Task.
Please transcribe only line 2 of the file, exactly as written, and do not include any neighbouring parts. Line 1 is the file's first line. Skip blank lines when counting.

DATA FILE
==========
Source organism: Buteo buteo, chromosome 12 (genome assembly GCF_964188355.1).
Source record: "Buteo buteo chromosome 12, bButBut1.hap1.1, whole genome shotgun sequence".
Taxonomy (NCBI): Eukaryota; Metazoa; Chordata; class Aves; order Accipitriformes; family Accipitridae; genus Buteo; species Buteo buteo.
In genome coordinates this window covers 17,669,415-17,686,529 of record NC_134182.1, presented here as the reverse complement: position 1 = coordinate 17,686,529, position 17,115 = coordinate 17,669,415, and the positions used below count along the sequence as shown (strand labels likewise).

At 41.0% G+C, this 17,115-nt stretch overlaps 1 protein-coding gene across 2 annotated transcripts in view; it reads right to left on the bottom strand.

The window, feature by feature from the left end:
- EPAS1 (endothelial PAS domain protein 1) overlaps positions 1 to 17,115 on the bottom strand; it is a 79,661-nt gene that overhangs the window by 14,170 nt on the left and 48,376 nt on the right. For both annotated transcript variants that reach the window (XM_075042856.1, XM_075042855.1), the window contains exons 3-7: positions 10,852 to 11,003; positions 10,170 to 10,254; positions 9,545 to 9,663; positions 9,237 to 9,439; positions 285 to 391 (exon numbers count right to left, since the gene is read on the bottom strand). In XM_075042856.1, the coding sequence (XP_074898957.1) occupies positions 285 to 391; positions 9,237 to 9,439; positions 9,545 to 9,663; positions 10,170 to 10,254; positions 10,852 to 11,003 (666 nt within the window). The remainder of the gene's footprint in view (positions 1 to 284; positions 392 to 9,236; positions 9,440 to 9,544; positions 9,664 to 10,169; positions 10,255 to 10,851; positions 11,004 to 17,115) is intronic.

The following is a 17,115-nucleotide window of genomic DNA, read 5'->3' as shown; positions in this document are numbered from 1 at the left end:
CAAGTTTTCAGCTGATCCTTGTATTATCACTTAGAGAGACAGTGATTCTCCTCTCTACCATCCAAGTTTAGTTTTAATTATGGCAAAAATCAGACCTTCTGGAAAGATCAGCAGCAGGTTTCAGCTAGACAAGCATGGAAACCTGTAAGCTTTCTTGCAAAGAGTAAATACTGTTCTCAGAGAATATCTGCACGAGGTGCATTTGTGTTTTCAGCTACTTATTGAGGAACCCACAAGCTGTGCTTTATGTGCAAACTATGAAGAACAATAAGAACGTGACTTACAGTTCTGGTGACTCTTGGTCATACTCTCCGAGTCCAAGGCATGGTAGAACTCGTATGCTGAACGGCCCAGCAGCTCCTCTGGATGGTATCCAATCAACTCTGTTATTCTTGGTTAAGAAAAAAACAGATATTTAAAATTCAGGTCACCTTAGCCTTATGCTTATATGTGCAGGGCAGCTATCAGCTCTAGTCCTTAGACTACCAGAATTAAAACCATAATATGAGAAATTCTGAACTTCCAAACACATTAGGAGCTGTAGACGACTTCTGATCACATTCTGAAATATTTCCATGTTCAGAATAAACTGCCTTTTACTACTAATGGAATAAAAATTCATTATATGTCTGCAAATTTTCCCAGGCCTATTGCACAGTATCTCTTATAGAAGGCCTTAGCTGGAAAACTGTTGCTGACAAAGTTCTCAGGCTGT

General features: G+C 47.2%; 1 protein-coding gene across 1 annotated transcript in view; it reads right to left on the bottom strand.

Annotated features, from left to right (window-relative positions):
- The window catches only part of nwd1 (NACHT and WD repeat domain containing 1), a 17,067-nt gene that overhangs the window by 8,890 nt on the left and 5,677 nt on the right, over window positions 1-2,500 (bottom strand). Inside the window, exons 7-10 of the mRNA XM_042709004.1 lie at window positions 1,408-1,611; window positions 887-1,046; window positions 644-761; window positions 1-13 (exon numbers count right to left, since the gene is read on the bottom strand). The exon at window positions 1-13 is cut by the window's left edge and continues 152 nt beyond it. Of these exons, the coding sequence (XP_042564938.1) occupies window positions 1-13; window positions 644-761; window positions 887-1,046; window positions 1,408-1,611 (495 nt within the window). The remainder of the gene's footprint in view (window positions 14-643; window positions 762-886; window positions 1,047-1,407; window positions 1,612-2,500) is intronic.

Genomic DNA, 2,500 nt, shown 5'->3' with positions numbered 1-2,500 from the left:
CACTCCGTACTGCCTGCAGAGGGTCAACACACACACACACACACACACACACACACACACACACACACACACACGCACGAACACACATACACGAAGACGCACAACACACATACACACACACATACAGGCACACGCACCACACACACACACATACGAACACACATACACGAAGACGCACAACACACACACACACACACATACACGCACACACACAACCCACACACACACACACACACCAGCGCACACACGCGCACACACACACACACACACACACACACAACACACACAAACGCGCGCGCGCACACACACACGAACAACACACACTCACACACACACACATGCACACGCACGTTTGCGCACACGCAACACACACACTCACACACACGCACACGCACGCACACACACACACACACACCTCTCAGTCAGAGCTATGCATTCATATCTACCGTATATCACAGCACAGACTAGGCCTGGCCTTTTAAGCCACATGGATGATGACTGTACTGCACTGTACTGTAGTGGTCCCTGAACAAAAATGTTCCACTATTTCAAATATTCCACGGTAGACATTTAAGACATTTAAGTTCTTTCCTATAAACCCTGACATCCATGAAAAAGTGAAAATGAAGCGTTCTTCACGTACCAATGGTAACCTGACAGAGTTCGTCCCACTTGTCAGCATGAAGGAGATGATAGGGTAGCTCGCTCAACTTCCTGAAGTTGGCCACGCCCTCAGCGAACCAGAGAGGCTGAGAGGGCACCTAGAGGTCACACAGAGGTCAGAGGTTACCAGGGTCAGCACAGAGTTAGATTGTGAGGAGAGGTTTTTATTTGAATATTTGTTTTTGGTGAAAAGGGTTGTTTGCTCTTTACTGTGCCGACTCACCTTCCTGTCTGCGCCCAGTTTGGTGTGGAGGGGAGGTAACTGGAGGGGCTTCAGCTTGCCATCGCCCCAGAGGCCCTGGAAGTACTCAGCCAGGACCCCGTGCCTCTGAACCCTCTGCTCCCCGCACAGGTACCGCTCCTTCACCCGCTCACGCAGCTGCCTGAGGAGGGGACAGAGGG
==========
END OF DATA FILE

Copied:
Source record: "Buteo buteo chromosome 12, bButBut1.hap1.1, whole genome shotgun sequence".